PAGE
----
As a CEO, there’s no such thing as having too much time on your hands. Because you have so much to manage, you’re always busy; when you aren’t, you’re on call and ready to swing into action, which can make work/life balance a challenge. From CEOs of Fortune 500 companies to owners of smaller start-ups to successful self-employed entrepreneurs, finding more time and becoming more effective at budgeting it is a top priority. Short of moving to another planet where days are naturally longer, you can’t fit more hours in a day. With these tips, however, you will be able to fit more into each hour while minimizing stress.
Develop a System
Whether you’re organizing a closet or a corporation’s business cycles, taking a systematic approach helps you stay on track. By reducing time spent shuffling through your schedule to find your next meeting, create a color code and group by colors to make the most efficient use of your time. You might assign purple to partner meetings, blue to marketing and media, red for customers, and green for finance and budget sessions. Once you have your color code in place, pay attention to how you work best – do you prefer to group similar categories together, or does variety keep you sharp? If you prefer extended focus, block out a red morning and a green afternoon. If you thrive on variety, arrange your schedule to include as many colors as possible.
It’s tempting to block out every minute of your day in productive activity, but as many CEOs discover, this habit gives you no room to grow. Your vision guides the company, yet if you never look up from your desk or computer screen, how can you sharpen the foresight needed to bring long-range visions into focus? Build in time to brainstorm, concentrate, or talk with staff members about something other than a pressing project. If you travel frequently, opt out of work when you fly so you can set your imagination free at 30,000 feet.
One of the greatest boons to business communication is email, but it’s also a surprising time-sink. You may spend only two minutes checking your email and deciding what to do with the new batch, but repeating this process multiple times a day can eat up the better part of an hour – more, if you’ve developed a checking habit. If you catch yourself checking email or a favorite news feed while you’re in the middle of compiling a report, writing a memo, or fact-finding, you may be using these frequent checks as a sort of mental mini-vacation. Instead, confine your email checks to particular times of day or only after uninterrupted work sessions of a length that’s convenient for you.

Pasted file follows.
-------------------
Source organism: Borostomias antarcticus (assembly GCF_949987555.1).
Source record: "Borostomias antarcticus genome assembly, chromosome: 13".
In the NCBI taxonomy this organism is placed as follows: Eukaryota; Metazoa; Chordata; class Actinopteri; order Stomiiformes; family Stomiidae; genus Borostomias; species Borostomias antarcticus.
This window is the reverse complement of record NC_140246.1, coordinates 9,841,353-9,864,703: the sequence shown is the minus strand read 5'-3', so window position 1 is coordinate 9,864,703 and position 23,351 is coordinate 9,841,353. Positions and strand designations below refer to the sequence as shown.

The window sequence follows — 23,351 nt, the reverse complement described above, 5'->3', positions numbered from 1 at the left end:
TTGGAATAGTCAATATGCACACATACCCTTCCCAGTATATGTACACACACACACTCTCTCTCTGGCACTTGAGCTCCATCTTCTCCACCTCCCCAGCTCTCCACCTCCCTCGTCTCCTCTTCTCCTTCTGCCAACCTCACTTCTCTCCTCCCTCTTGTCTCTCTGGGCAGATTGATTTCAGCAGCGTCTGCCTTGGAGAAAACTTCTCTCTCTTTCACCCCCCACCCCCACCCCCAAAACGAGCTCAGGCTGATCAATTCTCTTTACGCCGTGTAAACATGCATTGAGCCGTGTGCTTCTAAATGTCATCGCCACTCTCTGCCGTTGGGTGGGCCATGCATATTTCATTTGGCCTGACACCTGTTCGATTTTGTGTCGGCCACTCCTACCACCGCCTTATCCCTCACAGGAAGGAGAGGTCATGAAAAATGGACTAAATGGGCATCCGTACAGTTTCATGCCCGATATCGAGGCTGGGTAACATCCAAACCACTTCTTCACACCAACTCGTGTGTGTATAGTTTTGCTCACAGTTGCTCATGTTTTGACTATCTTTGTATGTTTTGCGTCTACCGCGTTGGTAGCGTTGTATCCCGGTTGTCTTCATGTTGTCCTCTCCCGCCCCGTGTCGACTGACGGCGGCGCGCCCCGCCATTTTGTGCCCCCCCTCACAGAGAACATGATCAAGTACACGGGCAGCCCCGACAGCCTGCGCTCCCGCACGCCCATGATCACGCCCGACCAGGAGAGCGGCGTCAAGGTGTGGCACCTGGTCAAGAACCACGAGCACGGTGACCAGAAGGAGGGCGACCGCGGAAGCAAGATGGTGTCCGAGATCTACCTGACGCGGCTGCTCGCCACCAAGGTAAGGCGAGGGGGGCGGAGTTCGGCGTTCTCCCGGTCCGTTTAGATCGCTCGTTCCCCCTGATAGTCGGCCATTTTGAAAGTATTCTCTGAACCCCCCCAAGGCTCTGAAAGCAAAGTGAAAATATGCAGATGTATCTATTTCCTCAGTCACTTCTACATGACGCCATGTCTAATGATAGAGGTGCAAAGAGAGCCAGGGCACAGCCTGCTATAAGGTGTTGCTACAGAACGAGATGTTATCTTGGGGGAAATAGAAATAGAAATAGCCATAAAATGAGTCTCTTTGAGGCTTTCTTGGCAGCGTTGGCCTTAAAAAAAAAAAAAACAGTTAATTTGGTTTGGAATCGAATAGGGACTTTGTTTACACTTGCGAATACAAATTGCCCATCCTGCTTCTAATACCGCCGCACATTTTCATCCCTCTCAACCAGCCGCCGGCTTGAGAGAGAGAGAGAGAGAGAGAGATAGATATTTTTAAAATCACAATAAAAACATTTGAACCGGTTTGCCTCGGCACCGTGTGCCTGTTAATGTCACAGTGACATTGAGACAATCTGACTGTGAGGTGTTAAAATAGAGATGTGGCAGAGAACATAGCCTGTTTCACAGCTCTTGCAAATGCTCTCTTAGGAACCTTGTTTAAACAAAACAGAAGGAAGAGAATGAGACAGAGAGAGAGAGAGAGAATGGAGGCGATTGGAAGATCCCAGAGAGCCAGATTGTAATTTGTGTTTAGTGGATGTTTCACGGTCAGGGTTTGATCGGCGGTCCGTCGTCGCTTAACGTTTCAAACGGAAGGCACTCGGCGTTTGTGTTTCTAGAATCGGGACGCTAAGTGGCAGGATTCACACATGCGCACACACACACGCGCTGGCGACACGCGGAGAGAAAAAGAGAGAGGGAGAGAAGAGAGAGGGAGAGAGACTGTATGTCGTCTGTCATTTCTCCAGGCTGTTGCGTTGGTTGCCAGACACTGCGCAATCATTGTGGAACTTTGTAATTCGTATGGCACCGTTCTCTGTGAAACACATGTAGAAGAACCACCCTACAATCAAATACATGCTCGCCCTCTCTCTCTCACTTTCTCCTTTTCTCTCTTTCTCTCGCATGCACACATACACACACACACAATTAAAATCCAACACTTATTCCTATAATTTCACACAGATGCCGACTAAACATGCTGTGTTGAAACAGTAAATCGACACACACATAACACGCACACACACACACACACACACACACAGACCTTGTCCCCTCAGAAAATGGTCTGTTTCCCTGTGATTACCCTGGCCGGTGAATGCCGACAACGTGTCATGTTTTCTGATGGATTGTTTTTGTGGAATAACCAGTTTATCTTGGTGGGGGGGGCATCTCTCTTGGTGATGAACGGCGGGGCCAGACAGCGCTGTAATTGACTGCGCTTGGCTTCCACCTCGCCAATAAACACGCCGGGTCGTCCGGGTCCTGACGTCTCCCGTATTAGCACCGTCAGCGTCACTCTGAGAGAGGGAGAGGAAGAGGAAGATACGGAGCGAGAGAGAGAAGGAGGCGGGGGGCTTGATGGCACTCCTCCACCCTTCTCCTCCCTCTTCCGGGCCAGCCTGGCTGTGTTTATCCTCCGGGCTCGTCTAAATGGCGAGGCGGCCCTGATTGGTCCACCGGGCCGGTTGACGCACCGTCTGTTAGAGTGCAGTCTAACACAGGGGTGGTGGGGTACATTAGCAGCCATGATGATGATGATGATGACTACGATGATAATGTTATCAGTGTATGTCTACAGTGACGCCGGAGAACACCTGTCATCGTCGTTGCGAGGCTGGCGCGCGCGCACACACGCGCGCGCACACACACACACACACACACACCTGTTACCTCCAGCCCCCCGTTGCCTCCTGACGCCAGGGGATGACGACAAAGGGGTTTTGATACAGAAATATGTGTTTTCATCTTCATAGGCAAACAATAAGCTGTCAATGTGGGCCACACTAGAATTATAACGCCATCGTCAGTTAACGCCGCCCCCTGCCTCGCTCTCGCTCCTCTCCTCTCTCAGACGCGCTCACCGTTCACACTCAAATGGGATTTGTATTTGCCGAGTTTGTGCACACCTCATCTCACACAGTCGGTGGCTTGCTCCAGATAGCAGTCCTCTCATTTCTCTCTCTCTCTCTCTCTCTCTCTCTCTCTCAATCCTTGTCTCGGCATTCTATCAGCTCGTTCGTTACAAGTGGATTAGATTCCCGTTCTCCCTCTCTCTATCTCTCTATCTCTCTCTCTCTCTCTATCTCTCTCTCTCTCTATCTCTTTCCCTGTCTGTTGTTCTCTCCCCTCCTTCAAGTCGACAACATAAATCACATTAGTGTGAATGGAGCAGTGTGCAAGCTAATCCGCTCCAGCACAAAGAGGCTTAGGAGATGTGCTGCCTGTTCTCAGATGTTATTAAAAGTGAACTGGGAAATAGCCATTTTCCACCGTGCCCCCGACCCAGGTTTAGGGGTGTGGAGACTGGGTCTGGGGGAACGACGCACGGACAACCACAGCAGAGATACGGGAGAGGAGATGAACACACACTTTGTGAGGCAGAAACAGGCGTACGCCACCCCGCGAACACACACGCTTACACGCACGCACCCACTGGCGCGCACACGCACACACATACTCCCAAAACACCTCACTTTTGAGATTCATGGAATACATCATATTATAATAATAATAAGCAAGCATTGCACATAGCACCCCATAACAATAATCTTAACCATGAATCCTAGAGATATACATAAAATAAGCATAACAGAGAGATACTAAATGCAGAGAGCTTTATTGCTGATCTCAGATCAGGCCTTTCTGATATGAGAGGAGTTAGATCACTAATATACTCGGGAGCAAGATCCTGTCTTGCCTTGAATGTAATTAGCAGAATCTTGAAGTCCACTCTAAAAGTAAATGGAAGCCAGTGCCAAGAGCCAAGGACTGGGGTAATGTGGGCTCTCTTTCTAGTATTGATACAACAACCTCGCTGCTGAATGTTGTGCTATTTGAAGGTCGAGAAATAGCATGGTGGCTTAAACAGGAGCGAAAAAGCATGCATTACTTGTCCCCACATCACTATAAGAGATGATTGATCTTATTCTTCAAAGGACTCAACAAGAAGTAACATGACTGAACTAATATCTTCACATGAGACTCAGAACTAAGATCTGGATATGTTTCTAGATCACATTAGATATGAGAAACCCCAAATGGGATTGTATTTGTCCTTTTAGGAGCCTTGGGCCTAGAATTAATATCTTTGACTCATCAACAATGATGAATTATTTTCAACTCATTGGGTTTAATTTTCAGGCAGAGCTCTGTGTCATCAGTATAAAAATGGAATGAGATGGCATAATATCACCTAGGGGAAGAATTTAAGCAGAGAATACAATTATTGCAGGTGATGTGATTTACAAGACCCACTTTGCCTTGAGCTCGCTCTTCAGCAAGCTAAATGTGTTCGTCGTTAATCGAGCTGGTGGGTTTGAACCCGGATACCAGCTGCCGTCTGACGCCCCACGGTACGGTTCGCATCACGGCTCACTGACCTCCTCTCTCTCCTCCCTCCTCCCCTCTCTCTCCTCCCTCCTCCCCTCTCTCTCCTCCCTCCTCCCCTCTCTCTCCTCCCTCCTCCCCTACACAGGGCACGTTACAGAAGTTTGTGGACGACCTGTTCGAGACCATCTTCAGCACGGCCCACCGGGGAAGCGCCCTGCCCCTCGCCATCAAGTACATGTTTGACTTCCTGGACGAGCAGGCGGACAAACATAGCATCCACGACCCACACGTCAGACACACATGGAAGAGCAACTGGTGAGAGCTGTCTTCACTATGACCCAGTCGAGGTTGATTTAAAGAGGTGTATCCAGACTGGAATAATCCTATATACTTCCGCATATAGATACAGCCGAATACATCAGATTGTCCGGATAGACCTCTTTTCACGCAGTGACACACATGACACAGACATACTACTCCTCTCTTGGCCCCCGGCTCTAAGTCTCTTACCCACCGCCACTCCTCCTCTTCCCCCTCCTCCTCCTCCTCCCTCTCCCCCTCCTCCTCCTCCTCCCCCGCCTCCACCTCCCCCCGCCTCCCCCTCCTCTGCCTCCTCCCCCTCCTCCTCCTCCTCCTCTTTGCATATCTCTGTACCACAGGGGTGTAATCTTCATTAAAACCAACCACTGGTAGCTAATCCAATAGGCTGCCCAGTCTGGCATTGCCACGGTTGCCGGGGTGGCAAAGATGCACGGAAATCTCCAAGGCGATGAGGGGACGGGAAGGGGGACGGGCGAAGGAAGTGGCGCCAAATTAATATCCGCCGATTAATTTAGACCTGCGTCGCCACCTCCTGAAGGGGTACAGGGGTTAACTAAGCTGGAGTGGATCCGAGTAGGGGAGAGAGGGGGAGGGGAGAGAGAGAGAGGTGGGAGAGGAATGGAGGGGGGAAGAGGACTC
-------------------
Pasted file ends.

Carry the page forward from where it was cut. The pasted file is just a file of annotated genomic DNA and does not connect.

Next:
To break a particularly stubborn checking habit that takes up too much time, you may want to take your email management a step farther and declare today’s mail off-limits entirely as in our next efficiency tip.
Respond to Yesterday’s News
It may seem counter-intuitive in a business environment that prioritizes up-to-the-minute information, but some CEOs find they work best when they answer yesterday’s mail instead of looking for the latest. Routing all your email for the day to its own folder that you then respond to first thing in the morning lets you know exactly how much time you’ll be spending on answering messages and puts a hard cap on how long you’ll deal with correspondence today. Another advantage of this tactic is that you establish a routine with regular correspondents. They know that writing you in the afternoon on Monday will result in a response first thing Tuesday morning and can then use their own time more efficiently instead of checking and re-checking for your answer.